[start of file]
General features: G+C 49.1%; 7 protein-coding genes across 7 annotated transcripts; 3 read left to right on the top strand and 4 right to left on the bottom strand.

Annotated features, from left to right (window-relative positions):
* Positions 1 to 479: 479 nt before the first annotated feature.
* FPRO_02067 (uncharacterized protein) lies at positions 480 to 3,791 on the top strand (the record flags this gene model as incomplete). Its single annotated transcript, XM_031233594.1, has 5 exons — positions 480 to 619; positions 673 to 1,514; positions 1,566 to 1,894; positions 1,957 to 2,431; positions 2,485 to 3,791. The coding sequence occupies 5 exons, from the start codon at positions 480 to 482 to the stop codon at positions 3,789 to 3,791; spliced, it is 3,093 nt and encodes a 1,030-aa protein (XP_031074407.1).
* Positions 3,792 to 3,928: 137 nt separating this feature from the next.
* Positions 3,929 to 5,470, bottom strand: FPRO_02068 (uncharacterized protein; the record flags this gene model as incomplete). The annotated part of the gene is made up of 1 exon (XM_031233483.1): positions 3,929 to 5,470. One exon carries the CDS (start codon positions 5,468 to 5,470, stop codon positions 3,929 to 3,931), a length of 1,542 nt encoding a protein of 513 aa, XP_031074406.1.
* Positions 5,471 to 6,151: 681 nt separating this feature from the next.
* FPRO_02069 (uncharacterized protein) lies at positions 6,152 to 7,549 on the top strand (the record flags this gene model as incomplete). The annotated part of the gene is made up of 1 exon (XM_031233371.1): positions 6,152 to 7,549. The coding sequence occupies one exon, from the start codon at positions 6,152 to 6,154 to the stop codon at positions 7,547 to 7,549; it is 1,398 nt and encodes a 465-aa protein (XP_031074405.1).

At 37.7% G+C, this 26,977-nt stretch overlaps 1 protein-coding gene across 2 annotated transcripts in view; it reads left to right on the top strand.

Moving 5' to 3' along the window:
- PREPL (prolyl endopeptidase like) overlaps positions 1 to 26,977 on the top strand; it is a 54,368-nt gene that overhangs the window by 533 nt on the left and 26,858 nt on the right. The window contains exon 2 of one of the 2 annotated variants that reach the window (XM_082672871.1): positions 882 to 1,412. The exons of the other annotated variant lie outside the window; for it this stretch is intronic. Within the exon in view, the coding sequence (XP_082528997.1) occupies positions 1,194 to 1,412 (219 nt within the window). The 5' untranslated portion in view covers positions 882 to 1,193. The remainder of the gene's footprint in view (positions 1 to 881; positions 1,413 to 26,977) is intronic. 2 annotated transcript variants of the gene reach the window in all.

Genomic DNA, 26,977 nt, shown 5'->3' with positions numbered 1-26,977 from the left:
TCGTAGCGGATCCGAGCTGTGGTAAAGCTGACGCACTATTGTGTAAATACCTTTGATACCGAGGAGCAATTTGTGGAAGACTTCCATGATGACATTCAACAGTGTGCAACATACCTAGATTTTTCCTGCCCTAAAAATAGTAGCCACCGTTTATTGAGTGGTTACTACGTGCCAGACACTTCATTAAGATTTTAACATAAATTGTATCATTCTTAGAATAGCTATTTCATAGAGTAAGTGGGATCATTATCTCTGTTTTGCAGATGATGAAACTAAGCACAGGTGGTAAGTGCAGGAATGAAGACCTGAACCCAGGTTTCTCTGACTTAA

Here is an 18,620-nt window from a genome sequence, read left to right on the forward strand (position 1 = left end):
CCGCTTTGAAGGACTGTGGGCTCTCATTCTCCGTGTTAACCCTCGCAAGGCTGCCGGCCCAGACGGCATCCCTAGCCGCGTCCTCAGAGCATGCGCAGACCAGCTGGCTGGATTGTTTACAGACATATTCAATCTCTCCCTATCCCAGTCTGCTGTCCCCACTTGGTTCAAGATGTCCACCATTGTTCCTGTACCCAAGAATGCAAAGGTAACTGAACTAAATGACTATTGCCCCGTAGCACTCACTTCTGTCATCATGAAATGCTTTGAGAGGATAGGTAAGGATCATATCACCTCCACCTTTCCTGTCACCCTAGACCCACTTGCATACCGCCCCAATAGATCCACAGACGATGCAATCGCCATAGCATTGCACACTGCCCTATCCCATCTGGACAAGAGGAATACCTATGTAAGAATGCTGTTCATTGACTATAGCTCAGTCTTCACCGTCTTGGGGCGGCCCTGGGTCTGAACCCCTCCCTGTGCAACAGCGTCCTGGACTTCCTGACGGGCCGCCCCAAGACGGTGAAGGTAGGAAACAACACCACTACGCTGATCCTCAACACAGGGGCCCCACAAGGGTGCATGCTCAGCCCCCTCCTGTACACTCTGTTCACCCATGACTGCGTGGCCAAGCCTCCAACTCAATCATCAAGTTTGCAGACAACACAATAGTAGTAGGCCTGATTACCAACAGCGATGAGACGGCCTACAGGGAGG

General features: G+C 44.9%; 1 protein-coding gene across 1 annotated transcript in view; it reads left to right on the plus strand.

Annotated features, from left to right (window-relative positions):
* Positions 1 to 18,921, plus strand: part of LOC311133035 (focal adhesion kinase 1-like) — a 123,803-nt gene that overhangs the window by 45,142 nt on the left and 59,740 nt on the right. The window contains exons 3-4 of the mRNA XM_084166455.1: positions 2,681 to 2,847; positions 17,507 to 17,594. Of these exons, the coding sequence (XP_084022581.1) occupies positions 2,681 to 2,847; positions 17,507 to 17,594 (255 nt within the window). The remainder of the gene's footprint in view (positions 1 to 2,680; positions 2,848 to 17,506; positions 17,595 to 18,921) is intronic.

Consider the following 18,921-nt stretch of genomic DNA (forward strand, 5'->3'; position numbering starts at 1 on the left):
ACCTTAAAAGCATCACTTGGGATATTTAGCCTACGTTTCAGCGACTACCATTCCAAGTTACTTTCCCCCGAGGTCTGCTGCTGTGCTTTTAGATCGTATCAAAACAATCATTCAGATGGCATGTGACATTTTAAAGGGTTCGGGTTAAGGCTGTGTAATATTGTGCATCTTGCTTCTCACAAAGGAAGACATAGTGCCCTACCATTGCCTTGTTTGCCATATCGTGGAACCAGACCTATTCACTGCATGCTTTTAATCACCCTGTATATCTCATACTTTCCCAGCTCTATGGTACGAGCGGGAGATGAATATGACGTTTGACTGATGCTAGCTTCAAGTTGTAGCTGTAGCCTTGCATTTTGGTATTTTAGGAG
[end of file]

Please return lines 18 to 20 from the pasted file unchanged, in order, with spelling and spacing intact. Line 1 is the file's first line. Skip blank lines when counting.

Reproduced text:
* Positions 1 to 18,921, plus strand: part of LOC311133035 (focal adhesion kinase 1-like) — a 123,803-nt gene that overhangs the window by 45,142 nt on the left and 59,740 nt on the right. The window contains exons 3-4 of the mRNA XM_084166455.1: positions 2,681 to 2,847; positions 17,507 to 17,594. Of these exons, the coding sequence (XP_084022581.1) occupies positions 2,681 to 2,847; positions 17,507 to 17,594 (255 nt within the window). The remainder of the gene's footprint in view (positions 1 to 2,680; positions 2,848 to 17,506; positions 17,595 to 18,921) is intronic.

Consider the following 18,921-nt stretch of genomic DNA (forward strand, 5'->3'; position numbering starts at 1 on the left):
ACCTTAAAAGCATCACTTGGGATATTTAGCCTACGTTTCAGCGACTACCATTCCAAGTTACTTTCCCCCGAGGTCTGCTGCTGTGCTTTTAGATCGTATCAAAACAATCATTCAGATGGCATGTGACATTTTAAAGGGTTCGGGTTAAGGCTGTGTAATATTGTGCATCTTGCTTCTCACAAAGGAAGACATAGTGCCCTACCATTGCCTTGTTTGCCATATCGTGGAACCAGACCTATTCACTGCATGCTTTTAATCACCCTGTATATCTCATACTTTCCCAGCTCTATGGTACGAGCGGGAGATGAATATGACGTTTGACTGATGCTAGCTTCAAGTTGTAGCTGTAGCCTTGCATTTTGGTATTTTAGGAG